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Three IT Lessons for Technology Startups

We hear it time and time again from our customers who are executive leaders in technology firms: They tell us they wished they had set up better technology infrastructure and services before they needed them.  Because they didn’t focus on IT from the beginning, they were always playing catch-up; ultimately delaying or even sacrificing growth as limited IT capabilities made it difficult to achieve important business goals or attract new investors to scale their operations to meet demand.

Based on our discussions with half-a dozen executives from several leading tech startups in New York and New Jersey, we have summarized some of their insights and distilled them into three Key Lessons they wished they knew when starting their businesses.  They made no bones about it; they wished they had incorporated these lessons into their business plans on day one. These lessons can help guide those of you planning to start up your own business or help those of you who know you need to make some changes to your IT strategy and support.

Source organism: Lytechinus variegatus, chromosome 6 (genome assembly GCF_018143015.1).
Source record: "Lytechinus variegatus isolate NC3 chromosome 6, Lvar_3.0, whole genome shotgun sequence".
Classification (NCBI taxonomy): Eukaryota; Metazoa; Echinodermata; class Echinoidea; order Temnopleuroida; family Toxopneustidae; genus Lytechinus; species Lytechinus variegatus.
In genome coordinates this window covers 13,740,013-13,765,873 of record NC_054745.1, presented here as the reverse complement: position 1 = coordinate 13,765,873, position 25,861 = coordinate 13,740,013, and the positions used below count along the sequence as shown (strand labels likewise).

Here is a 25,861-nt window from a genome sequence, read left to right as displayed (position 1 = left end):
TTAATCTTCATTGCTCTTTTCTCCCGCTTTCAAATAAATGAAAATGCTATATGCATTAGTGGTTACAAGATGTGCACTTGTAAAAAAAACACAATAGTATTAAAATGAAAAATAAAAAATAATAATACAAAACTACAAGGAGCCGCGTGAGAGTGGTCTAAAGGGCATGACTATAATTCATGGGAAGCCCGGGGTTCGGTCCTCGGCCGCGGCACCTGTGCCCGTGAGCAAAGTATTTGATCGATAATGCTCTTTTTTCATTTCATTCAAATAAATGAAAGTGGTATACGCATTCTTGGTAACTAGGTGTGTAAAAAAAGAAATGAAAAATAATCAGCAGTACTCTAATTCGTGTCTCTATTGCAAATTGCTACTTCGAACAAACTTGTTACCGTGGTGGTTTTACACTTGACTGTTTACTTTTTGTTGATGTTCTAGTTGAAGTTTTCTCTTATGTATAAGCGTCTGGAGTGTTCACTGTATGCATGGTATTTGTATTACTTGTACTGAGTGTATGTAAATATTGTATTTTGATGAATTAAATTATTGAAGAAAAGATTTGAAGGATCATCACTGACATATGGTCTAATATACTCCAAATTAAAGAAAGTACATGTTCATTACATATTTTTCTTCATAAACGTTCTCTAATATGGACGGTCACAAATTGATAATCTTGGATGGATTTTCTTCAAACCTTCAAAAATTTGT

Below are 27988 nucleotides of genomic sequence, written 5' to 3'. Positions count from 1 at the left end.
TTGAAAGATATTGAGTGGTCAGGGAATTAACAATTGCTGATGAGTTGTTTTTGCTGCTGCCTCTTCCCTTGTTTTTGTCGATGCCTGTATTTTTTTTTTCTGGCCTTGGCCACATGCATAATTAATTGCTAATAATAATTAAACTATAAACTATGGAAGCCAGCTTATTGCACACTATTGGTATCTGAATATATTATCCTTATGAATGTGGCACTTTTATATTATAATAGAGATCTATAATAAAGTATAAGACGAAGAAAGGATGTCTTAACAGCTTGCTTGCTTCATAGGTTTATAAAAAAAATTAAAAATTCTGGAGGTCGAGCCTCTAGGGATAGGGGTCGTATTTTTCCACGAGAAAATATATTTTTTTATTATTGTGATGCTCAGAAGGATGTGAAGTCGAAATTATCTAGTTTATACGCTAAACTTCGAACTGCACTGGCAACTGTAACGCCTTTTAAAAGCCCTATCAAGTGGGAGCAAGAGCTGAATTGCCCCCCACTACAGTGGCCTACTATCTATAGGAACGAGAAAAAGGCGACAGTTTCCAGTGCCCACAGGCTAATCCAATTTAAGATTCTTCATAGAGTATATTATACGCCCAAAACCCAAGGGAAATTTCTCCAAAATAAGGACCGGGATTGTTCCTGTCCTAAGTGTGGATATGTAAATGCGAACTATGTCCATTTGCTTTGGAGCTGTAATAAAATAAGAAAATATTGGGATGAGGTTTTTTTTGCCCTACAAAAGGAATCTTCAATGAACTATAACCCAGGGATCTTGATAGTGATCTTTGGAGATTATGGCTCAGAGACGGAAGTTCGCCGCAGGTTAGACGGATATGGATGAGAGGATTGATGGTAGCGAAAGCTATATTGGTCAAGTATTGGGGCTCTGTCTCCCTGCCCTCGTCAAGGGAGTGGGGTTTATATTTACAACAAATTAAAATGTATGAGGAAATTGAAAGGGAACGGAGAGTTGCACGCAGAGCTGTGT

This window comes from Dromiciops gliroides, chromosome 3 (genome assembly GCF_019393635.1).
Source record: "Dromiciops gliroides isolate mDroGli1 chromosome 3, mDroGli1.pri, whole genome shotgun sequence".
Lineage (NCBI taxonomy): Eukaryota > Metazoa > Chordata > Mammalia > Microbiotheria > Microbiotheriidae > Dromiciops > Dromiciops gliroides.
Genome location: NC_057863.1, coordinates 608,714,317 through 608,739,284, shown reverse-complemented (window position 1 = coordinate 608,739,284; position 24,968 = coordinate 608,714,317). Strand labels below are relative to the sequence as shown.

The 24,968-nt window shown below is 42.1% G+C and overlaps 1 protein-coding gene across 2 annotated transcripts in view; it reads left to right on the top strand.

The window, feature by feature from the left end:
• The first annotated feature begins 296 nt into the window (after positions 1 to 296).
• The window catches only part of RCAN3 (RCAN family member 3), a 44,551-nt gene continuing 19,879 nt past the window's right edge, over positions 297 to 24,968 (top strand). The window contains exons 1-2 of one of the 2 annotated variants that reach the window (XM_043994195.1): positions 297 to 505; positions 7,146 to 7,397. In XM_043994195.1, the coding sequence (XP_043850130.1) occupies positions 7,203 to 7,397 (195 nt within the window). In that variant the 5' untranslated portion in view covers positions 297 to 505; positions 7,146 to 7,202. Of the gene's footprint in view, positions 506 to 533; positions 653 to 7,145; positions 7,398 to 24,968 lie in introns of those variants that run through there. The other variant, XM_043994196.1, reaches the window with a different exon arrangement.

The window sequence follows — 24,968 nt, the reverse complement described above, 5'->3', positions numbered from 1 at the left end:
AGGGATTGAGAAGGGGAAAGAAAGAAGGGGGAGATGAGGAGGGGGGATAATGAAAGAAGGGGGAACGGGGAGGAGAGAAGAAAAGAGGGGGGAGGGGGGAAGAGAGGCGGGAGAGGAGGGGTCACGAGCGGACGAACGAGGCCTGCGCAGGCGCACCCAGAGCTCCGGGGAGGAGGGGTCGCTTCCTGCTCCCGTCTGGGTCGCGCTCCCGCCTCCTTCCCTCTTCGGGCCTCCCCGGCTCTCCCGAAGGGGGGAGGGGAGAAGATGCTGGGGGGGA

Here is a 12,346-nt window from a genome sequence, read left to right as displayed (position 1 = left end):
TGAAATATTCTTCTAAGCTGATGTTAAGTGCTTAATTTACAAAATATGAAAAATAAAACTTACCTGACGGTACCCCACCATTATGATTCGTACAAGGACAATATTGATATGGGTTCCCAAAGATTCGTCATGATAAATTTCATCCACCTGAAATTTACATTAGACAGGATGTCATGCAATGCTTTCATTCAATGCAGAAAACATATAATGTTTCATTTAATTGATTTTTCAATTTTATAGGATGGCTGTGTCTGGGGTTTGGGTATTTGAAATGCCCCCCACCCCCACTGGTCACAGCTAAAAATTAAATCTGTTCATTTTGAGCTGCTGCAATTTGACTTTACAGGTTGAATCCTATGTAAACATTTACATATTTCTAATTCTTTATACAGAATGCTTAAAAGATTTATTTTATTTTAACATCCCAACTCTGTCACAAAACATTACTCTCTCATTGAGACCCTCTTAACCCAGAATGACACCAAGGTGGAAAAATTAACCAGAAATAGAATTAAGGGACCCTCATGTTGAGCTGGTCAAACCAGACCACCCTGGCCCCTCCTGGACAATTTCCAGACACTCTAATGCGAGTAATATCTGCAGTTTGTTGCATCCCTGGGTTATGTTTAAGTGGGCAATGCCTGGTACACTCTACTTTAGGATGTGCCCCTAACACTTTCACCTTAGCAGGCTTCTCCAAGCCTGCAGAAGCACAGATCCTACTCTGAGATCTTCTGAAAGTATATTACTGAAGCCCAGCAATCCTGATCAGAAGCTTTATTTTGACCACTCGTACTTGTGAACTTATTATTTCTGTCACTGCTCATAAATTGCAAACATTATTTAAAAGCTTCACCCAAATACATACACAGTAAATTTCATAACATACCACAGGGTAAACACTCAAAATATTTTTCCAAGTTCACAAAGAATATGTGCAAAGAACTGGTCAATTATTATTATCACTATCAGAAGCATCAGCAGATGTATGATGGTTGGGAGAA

Lesson 1: Focus on Integrated Cloud-Based Tools and Services
Most technology startups use cloud-based email, storage, CRM, and financials (or whatever). However, they tend to buy these tools as one-off applications when they were needed by the business. This generally works fine at first, but over time, buying more and more one-off solutions starts to create the proverbial spaghetti monster of separate systems that don’t work well together.  Moreover, not having a centralized way to manage user-ids only makes the problem worse; users need to manage multiple sets of credentials that they can’t remember (or lose) and the business can’t centrally manage. Ultimately, data accumulates and stays siloed in each independent system and the systems themselves are all treated as standalone solutions. This makes them difficult to manage and even harder to create reports that draw data and content from across different systems. 

What did these executive entrepreneurs tell us they would have done differently in this case? They would have thought about what systems they would need before they needed them and pick a cloud-platform or solution that offered a series of integrated tools and capabilities that would grow with them over time. This would have reduced the number of independent systems and made management easier (including security) and probably even been cheaper in the long run. Why cloud-based? Our customers were emphatic that they thought keeping their on-premises technical footprint as low as possible was the best way to stay focused on their core business instead of dealing with the headaches of managing IT. More on this later.

Lesson 2: Worry about Your Data from Day 1